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Happy Halloween!

Where has the month gone? Between my birthday and a road trip that included three national parks, time has just flown by. Anyway, @oldfilmsflicker got me thinking about the best albums of the aughts with a tweet about Hot Fuss and so I thought I would stop by and run down my own personal top ten.

As I’ve written before, I’m not a big “albums” person, but that decade really did have a lot of great ones. Below are my favorites—those I listened to most in their entirety when they came out and where I still have most of the songs in iTunes today. Also, those I most wanted to listen to just now when I was going through my collection. My desert island picks if you will (you know, if I could choose the music beforehand and was somehow going to an island where I could only have CDs).

Because I have no idea what would fall where, these are in alphabetical order by artist.

Alkaline Trio, Good Mourning

I can’t remember when or why I discovered Alkaline Trio, but I hadhave a lot of their albums. This is still one I’ll grab for road trips (I always like to have a few CDs for the car, just in case). I love when they take the punk edge off at the end on “Blue in the Face”.

Lily Allen, Alright, Still

Lily Allen just makes me smile. This was such an amazing debut. I could listen to “Friday Night” over and over. And I did.

Arcade Fire, Neon Bible

Funeral might be the obvious choice here, but I have a slight preference for Neon Bible, perhaps because it contains one of my favorite songs ever in “My Body Is a Cage” (which set to the climax of Sergio Leone’s Once Upon Time in the West is sheer perfection).

The Blind Boys of Alabama, Higher Ground

I debated about including this since it seems more timeless than most of my other selections, but, like Good Mourning, it is definitely a CD I’m likely to grab for the car. The title track is where it’s at.

Cake, Comfort Eagle

While 1996’s Fashion Nugget is my favorite Cake album, how could I not love one with a song called “Opera Singer” (not to mention “Commissioning a Symphony in C”)? But my favorite song here is probably “Short Skirt/Long Jacket” (I defy you not to bob your head along to that one).

Norah Jones, Come Away with Me

Another killer debut. This album defined much of my life in New York, when WNYC and Jonathan Schwartz helped me explore and fall in love with the Great American Songbook. Her cover of Hank Williams’s “Cold, Cold Heart” is delightful.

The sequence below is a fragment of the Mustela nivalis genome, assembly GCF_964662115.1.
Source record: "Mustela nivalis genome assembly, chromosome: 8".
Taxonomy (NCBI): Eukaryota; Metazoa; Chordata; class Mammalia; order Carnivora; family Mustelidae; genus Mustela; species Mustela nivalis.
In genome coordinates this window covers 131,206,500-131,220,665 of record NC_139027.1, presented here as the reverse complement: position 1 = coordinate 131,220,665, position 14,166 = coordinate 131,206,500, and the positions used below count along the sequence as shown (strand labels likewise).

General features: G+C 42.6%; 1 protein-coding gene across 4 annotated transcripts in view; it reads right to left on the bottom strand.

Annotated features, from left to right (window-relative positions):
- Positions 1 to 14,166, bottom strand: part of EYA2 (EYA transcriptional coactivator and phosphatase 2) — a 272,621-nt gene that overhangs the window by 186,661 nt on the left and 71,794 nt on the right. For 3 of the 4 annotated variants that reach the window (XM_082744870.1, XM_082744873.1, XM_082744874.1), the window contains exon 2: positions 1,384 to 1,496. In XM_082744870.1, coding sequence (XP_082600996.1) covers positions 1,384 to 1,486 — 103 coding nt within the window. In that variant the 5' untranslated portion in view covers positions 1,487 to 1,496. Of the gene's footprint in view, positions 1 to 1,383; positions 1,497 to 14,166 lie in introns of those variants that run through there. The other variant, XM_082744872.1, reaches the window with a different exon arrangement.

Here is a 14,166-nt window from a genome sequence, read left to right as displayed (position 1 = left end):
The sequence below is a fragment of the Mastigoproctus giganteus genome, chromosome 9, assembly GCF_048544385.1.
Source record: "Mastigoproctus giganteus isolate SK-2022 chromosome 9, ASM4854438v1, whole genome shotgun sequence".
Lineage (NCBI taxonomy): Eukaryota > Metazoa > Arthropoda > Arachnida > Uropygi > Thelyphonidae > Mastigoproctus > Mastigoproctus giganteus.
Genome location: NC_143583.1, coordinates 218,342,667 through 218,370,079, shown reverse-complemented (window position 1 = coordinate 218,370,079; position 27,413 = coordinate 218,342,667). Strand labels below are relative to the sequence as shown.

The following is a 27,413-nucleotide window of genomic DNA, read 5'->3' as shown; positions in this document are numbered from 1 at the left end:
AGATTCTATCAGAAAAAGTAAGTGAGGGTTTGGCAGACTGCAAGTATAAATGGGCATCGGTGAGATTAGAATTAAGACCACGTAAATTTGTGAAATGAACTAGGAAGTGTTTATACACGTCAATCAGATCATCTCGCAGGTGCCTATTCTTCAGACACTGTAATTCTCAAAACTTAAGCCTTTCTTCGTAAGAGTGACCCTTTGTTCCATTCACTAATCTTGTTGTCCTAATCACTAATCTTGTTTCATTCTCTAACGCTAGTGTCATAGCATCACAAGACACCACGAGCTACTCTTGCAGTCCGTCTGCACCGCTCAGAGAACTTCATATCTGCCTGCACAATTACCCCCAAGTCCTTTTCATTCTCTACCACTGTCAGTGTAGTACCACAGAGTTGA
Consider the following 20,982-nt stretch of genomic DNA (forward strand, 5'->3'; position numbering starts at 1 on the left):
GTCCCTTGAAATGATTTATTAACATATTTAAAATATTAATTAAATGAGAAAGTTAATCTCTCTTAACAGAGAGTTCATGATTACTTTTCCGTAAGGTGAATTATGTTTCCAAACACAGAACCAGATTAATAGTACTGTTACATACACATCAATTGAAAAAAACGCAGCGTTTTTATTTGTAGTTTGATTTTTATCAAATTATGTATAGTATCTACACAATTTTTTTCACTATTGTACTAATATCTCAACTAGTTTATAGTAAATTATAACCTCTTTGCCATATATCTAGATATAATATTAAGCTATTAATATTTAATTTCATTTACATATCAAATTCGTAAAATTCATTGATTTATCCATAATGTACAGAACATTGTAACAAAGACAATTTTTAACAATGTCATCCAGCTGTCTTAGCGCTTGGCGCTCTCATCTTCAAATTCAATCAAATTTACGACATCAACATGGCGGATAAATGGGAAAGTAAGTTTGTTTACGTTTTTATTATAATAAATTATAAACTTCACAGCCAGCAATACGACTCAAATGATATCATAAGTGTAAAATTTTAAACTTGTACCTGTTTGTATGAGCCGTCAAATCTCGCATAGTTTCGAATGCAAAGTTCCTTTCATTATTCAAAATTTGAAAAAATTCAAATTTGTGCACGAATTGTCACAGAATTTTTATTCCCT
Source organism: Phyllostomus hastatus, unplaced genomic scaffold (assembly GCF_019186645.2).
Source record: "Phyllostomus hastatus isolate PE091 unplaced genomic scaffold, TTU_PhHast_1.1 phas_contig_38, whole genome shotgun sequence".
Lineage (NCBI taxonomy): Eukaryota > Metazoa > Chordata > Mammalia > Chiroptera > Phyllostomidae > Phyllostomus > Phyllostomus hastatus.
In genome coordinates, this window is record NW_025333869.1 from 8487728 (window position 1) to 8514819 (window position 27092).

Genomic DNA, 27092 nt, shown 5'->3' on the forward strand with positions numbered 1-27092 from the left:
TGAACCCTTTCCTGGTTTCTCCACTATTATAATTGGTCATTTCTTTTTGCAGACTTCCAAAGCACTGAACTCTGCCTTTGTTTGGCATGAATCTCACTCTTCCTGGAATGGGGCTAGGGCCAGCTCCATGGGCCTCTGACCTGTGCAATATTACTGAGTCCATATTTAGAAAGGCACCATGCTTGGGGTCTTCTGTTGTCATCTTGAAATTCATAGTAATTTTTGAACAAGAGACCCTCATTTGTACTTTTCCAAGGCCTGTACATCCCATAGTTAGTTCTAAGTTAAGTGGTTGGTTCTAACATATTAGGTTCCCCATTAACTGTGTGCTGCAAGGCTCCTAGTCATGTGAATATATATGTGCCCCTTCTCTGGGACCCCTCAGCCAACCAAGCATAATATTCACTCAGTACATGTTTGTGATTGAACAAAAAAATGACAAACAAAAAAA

The Killers, Hot Fuss

The one that started it all, after I followed a link to this 2005 Digital Spy forum post. If this CD had been an LP (kids, ask your parents), I would have worn it out that first summer. “Change Your Mind” still seems romantic to me somehow.

My Chemical Romance, The Black Parade

Probably the most cohesive story album of the decade. The opening to “Welcome to the Black Parade” is hauntingly beautiful and “Teenagers” was a must for my long drives over the Chesapeake Bay Bridge to get groceries in Annapolis.

Okkervil River, The Stage Names

Okkervil River was a late discovery after a friend from high school who also lives in the Bay Area invited me to a concert. But I ate that shit up with a spoon. My favorite song from the concert was a stripped down “No Key, No Plan” from Black Sheep Boy, but this is my favorite all-around album. The brilliant “Plus Ones” plays a starring role in my “numbers” playlist.

The White Stripes, Elephant

There was no question the White Stripes would be on this list, the only question was which album. But I’ll go with the one I pulled from for my Mississippi road trip mixtape (“Ball & Biscuit”) just this year.

Also-rans:
Garbage, Bleed Like Me (I listened to this a lot back in the day and it has a lot of great songs, but they just aren’t in my rotation much anymore.)

Amy Winehouse, Back to Black (For whatever reason, I only kept a few songs from this and Frank so they just can’t make the cut.)

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